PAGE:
“Boots has some really strong global brands, including No7, Liz Earle, Soap & Glory,” says Retail Week research director Lisa Byfield-Green. “WBA has already spun these off into a separate ‘No7 Beauty Company’ business, which will allow it to form partnerships with other retailers globally and explore direct-to-consumer opportunities, but is yet to make any big moves in this space.”
This move by WBA was revealed in April, with the company combining Boots’ brands, as well as Sleek and YourGoodSkin, into one beauty business to “develop omnichannel offerings with WBA and new and existing partners around the world”. Any new owner could look to capitalise on this existing opportunity.
Stores ‘tired and unloved’
This focus on beauty has led to Boots dropping the ball on other parts of the business. One key area, according to Byfield-Green, is Boots’ 2,200-plus stores, many of which are in need of similar focus to that experienced by the digital business.
“Boots is clearly on the right track with some of its recent initiatives, such as its beauty halls, online focus and recent partnership with Deliveroo,” she says. “The main focus for any investor in the business needs to be accelerating Boots’ brand evolution and investing in its stores, many of which appear tired and unloved these days.”
This is not a new problem for Boots but one that has lingered around the chain since the early days of James’ leadership. In 2019, he acknowledged the need for renovations: “I’ve been introduced to a load of bosses from these beauty companies and they are, very rightly, careful about their brand. Some of them said very frankly that ‘before I think about going into your stores you have to buck up a bit.’”
It is not just the beauty halls that required renewed focus. The product mix within the stores also requires further attention, with Saunders adding: “Boots needs to look at its general merchandise assortment and work out how to create differentiation and uniqueness here – in many stores, general merchandise is a mess.”
While some stores, such as its 28,500 square foot flagship store in Covent Garden, offer customers a new experience upon arrival, it is evident that transformation has not reached the vast majority of stores.
“Boots has been starved of investment in stores, ecommerce and areas like customer service. Boots is not a terrible business and it still enjoys great brand recognition and high levels of customer trust,” says Saunders.
In a comment that is sure to be food for thought for any potential future owner of Boots, he adds: “However, the proposition needs to be rebuilt and the chain needs a greater sense of purpose. The store estate also needs to be reshaped to adapt to changing shopping patterns.
“All of these things need careful planning, time and money – they are not issues that can be resolved overnight.”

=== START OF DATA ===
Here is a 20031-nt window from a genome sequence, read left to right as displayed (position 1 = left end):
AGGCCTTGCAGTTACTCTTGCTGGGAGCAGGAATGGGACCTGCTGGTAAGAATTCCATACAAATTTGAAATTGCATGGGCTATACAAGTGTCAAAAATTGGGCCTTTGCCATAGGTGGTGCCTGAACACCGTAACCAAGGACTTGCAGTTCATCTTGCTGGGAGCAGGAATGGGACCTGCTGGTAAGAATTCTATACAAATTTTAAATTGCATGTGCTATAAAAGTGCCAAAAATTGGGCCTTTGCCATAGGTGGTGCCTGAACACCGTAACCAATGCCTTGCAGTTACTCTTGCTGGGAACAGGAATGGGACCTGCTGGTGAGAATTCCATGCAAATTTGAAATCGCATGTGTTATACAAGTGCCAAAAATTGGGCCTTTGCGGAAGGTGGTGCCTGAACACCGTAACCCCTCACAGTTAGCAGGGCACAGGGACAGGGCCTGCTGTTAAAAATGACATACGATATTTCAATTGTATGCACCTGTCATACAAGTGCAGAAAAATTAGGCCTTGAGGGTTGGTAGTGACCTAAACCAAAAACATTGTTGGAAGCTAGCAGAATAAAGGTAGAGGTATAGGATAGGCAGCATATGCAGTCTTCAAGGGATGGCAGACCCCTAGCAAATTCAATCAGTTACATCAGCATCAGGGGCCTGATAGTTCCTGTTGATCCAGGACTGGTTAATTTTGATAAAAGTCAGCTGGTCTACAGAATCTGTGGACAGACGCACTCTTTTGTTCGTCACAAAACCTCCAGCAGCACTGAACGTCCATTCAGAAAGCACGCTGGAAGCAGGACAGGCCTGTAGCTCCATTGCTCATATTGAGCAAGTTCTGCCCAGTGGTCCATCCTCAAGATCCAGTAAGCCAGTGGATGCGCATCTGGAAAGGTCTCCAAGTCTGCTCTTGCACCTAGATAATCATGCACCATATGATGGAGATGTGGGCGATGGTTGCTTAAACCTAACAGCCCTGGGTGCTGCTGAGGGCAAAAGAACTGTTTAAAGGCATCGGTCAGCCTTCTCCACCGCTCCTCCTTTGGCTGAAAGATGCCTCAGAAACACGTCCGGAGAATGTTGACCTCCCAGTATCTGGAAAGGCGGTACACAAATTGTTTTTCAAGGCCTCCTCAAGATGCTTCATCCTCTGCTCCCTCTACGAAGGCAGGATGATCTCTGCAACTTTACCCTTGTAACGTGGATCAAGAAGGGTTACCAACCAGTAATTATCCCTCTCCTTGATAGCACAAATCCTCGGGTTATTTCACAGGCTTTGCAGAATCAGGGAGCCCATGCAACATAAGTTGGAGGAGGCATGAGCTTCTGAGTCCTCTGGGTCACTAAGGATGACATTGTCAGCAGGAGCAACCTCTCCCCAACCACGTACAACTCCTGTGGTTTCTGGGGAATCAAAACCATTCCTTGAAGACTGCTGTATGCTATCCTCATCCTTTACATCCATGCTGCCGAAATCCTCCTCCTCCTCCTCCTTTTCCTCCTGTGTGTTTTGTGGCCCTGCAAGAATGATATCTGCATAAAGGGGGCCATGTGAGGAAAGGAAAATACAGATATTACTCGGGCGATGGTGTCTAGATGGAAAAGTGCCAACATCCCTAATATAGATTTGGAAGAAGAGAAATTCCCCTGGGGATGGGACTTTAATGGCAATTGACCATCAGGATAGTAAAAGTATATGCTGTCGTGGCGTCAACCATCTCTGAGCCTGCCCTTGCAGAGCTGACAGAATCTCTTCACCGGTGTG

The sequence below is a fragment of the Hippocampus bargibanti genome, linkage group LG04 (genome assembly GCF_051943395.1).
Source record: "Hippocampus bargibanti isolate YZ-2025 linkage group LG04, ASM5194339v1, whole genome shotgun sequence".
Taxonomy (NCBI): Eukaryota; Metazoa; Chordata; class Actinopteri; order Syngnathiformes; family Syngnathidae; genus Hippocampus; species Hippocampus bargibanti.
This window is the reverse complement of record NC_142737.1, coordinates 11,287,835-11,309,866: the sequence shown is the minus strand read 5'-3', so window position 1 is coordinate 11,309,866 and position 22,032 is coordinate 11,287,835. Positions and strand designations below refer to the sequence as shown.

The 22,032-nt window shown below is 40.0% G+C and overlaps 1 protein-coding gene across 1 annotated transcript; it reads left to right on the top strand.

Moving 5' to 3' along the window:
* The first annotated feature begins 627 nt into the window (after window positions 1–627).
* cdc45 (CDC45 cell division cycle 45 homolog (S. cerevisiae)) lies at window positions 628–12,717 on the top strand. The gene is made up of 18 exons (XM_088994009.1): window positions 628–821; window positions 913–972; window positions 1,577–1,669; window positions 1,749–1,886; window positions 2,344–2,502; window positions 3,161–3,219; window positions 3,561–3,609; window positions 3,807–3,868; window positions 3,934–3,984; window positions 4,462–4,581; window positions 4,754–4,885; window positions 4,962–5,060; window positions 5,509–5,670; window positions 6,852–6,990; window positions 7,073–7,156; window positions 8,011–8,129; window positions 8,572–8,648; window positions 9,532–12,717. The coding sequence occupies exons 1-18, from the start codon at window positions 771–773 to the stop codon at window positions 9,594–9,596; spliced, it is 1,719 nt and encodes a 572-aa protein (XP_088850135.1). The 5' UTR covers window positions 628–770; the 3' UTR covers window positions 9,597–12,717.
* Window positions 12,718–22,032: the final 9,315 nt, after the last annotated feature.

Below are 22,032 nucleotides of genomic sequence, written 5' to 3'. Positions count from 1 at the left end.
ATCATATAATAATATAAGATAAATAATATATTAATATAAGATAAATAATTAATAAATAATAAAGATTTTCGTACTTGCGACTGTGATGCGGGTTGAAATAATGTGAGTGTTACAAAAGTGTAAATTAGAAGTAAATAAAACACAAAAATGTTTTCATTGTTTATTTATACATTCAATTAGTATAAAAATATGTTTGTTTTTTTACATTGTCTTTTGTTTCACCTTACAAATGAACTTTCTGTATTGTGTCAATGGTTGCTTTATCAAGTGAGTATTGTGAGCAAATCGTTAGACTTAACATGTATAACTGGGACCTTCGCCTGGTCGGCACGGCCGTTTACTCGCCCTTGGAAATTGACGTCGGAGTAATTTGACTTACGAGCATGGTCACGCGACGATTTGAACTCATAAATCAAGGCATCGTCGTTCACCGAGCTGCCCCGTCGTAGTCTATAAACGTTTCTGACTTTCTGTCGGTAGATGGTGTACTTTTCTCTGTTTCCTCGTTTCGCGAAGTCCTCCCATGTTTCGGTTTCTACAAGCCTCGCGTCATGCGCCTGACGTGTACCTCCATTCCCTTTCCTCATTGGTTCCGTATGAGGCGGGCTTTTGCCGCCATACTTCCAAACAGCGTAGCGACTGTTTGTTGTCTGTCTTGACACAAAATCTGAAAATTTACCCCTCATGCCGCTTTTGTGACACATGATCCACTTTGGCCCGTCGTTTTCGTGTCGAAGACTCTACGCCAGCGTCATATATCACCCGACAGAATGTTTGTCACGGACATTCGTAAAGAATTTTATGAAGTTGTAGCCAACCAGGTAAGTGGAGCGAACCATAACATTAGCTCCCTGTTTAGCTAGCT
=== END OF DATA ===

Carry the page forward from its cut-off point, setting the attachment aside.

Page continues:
Digital investment is one area that the retailer has focused its attention upon, with the company introducing a trial partnership with Deliveroo, creating shoppable TV campaigns with ITV and Sky, and expanding its online doctor service – all within a period of months.
The company’s growing digital prowess is also evident in its spinoff media group, which leverages the company’s wealth of loyalty card data. “The 2021 launch of the Boots Media Group, which uses Boots Advantage Card data to help third-party brands deliver personalised campaigns to consumers, is indicative of the brand’s potential to diversify,” says Doherty.
The website has also benefited from the pandemic, with overall digital sales rising 54% in the year ended August 31. On Black Friday, James tweeted that Boots had the biggest hour online of the year, with three orders a second recorded.
“Boots is not a terrible business and it still enjoys great brand recognition and high levels of customer trust”
Neil Saunders, GlobalData Retail
While demand certainly exists, the company’s online presence requires further investment to ensure Boots’ digital store maintains the momentum it experienced over the pandemic and pre-Christmas shopping periods. Retail Week Prospect estimates that despite this strong growth over the pandemic, ecommerce still accounted for less than 15% of total UK sales in the financial year 2020.
While a potential owner would note Boot’s progress in the areas of beauty and digital to date, further work needs to be done in both categories. Any future investment in the retailer would also provide the opportunity to tackle some of the areas that have fallen behind.
For those considering making a bid for Boots, underinvestment in key areas cannot continue to be overlooked. While beauty and ecommerce have benefited the most from the retailer’s current growth strategy plans, the former pillars of the company – stores, healthcare and own brands – should not be forgotten as it strives to maintain a strong footing in a transforming market.